PHOENIX -- Sergio Romo, a Southern California native who won three World Series with the rival Giants, now wears "Dodgers" across his jersey and he knows what the AT&T Park faithful are thinking."Coming over here to what the Bay Area considers the dark side -- it's kind of cool and
PHOENIX -- Sergio Romo, a Southern California native who won three World Series with the rival Giants, now wears "Dodgers" across his jersey and he knows what the AT&T Park faithful are thinking.
"Coming over here to what the Bay Area considers the dark side -- it's kind of cool and kind of silly," Romo said moments before throwing his first bullpen session as a Dodgers reliever on Thursday.
"I don't see it that way. I'm thankful for the opportunity, that other organizations were calling and still believe in my ability to play this game. I've got a spot at the table. Got a locker, got a jersey with my name, got a job. My sons can say, 'Dad's still a big leaguer.'"
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Romo, who turns 34 next month, officially signed on Wednesday. As he surveys the free-agent market and sees some colleagues out of work, the former closer is willing to be a setup man for Kenley Jansen.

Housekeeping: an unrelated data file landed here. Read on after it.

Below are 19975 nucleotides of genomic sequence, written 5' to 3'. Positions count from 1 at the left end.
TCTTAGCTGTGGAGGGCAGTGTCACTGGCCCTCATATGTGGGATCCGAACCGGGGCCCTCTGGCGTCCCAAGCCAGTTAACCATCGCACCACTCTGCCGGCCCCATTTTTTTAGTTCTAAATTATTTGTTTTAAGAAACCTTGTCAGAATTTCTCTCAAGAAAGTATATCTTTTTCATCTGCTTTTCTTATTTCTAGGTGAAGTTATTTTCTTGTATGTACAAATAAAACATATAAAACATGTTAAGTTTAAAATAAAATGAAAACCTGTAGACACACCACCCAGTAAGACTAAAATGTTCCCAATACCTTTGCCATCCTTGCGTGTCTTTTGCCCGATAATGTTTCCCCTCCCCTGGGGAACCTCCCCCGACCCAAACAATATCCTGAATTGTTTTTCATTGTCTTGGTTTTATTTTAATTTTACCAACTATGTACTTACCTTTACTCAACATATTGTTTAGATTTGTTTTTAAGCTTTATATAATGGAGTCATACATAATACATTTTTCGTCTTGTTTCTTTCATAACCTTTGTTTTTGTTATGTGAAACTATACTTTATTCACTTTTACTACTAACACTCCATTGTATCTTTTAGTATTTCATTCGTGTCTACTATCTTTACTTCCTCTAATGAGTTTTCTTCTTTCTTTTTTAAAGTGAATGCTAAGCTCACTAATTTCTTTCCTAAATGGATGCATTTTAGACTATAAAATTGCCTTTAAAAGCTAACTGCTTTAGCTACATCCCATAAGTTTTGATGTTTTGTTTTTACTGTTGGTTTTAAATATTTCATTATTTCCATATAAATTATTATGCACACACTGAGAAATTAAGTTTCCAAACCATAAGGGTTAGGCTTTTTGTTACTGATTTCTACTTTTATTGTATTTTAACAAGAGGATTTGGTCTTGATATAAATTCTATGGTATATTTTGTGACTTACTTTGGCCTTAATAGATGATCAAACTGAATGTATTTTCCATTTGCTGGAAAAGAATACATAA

"Some guys are considering retiring," he said. "Makes it easier for me to be appreciative. I know I signed late, but I feel lucky, very privileged."
Romo spent nine seasons with Dave Righetti as his pitching coach in San Francisco, and said, "It's pretty awesome having Rick Honeycutt as my coach. I grew up a Dodgers fan."
Indeed, even in his first game at Dodger Stadium, Romo recalls leaving tickets for 30 family members, who all showed up in Dodgers gear.
"And here I am playing for the Giants," he said. "It didn't really fly well. Now they can bring blue and white out of the closet and wear it with pride."
Romo talks about succeeding without being the "biggest and baddest" at 5-foot-11. He wears his pride on his sleeve, while acknowledging he plays for more than personal satisfaction or financial gain. For example, he can't wait to make another appearance with Team Mexico in the upcoming World Baseball Classic.
"For me it's super special, important," he said. "I believe children are the best examples of their parents. I get to represent that I'm my father's son and my mother's son. They were the best examples I could ever hope for, they showed me what it's like to show respect, so people accept the type of people we are.
"To put on a jersey that says 'Mexico,' I know I'm born in the States, but the blood in my veins is Mexican. My morals, my upbringing, my customs, it's all Mexican. I get to show my appreciation for that. I'm happy to say I can give something back and represent what my dad stands for. I only hope it makes him feel good, and proud of me. It's awesome for me, born in the States with Mexican parts, that's the best way to describe myself."
Manager Dave Roberts said Romo won't necessarily pitch the eighth inning in a traditional setup role, as the Dodgers often mix and match, depending on game situations.
But Romo said he expects to pitch in "key situations" and he's eager to show "what I'm made of and who I am."
Ken Gurnick has covered the Dodgers since 1989, and for MLB.com since 2001.